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U.S. EPA Works With California to Evaluate Air Pollution Control Technology/ Federal government requires San Joaquin Valley to review its air quality rules
Release Date: 01/09/2009
Contact Information: Mary Simms, 415-947-4270, firstname.lastname@example.org
(SAN FRANCISCO -- 1/9/2009) The U.S. Environmental Protection Agency has issued a ‘finding of failure to submit’ to the state of California for not meeting a federal Clean Air Act requirement in the San Joaquin Valley. The valley does not meet the federal health-based air quality standards for ozone.
The EPA has found that the state has not submitted a state implementation plan that assures major stationary sources in the area are using the most current reasonably available control technology (RACT) to reduce their emissions. Late last year the state withdrew its initial RACT plan to determine whether local rules should be strengthened.
While the valley’s air pollution control district already has in place a broad set of rules, the Clean Air Act requires areas to review and update their rules to assure they continue to provide the most stringent level of control that is reasonably available. The San Joaquin Valley Air Pollution Control District was required to undertake this review as a result of its 2004 voluntary reclassification to “extreme” for the 1-hour ozone standard.
The district has already begun working on its revised plan and expects to submit it to the EPA by this summer. The review will address both sources of volatile organic compounds and oxides of nitrogen which react in the atmosphere to form ozone. This plan revision will also be part of the valley’s efforts to meet the more stringent 8-hour ozone standard.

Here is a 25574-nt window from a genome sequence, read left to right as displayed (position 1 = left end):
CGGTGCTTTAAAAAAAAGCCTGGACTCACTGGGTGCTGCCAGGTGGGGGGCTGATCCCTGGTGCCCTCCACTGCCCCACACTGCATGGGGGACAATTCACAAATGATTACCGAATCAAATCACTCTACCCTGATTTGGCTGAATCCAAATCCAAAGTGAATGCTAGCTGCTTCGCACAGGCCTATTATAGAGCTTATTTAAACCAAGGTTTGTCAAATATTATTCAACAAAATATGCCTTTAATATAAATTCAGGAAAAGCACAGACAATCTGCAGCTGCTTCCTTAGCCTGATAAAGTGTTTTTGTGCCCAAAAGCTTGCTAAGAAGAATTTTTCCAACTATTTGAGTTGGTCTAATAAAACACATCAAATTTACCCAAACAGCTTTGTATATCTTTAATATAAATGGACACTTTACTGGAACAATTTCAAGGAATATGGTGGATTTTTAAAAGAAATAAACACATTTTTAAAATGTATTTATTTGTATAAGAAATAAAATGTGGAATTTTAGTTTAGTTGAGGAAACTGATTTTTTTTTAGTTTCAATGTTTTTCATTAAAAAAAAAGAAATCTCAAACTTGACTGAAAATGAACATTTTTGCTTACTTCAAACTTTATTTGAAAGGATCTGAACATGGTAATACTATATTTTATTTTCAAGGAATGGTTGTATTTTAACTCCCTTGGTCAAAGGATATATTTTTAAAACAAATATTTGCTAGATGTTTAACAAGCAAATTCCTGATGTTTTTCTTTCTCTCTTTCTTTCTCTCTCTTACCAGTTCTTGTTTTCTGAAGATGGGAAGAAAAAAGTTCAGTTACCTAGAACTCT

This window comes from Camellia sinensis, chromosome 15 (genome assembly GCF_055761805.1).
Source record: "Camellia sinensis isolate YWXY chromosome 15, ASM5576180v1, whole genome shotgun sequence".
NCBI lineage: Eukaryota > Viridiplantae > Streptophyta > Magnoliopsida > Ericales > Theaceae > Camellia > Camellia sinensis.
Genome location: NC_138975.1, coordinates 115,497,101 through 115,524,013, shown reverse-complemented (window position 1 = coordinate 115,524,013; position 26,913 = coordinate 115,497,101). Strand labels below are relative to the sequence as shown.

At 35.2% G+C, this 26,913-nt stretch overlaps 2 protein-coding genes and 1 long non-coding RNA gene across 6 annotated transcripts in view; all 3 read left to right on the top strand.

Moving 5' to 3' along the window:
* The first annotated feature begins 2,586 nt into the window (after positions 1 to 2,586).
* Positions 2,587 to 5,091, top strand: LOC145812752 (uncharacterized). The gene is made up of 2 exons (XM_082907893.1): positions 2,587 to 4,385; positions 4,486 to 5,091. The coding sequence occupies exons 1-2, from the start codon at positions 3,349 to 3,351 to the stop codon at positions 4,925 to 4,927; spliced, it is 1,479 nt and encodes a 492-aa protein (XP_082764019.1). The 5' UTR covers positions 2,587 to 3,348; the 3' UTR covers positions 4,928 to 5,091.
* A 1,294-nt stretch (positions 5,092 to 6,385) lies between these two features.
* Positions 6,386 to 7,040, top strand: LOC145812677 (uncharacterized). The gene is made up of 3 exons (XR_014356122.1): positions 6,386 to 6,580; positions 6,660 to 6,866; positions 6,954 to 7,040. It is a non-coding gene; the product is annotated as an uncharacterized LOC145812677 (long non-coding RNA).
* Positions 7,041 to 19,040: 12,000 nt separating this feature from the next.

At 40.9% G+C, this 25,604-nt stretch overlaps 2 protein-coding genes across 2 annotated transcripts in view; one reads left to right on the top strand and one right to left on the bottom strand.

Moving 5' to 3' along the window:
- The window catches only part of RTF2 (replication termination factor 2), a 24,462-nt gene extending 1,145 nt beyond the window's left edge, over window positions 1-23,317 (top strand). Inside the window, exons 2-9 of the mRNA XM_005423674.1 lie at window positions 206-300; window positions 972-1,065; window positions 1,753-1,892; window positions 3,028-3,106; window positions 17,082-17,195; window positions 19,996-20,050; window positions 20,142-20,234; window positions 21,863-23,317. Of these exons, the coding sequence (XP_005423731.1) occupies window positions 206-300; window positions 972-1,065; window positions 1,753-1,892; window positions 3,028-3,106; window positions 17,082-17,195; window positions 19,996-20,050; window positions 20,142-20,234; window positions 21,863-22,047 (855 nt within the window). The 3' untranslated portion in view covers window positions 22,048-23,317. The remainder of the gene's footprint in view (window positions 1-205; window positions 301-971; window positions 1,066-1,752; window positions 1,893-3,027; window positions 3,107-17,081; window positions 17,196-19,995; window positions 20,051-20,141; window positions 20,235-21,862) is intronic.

The EPA defines RACT as the lowest emission limitation that a particular pollution source can meet by applying pollution control technology that is reasonably available considering technological and economic feasibility.
This action triggers sanction “clocks” under the Clean Air Act. The first sanction clock runs for 18 months – ending July 8, 2010. This sanction imposes a 2:1 ratio on offsets required from new major stationary sources. For example, for every ton of new air pollution emitted by a major stationary source, two tons of air pollution from another source must be reduced to offset it.
The second sanction restricts the use of federal highway funds in the area, with the exception of certain safety and air quality projects. The sanction clock runs for 24 months – ending January 8, 2011.
California can avoid sanctions by submitting a completed reasonably available control technology plan that meets the federal standard.
More About Air Pollution Control Technology:
· Air pollution control technologies are designed to control stationary and mobile air pollution sources and to mitigate the effects of air pollutants in order to protect human health.
Some examples of pollution control technology for major stationary pollution sources include:
· Baghouse: An air pollution control device that traps particulates by forcing gas streams through large fabric filters.
· Exhaust Gas Recirculation: An emission control method that involves recirculating exhaust gases from an engine back into the combustion chamber.
· Control Device (add-on): An air pollution control device such as a carbon absorber or thermal oxidizer that reduces the pollution in exhaust gas.
· Afterburner: An air pollution abatement device that removes undesirable organic gases through incineration.
· Low NOx Bruner: A burner designed for reducing nitrogen oxides formed through the combustion process.
· Selective Catalytic Reduction (SCR): The process of injecting ammonia into a hot combustion gas stream and passing the resulting gases through a catalyst to reduce NOx formation.
For more on the web please visit: https://www.epa.gov/region09/air/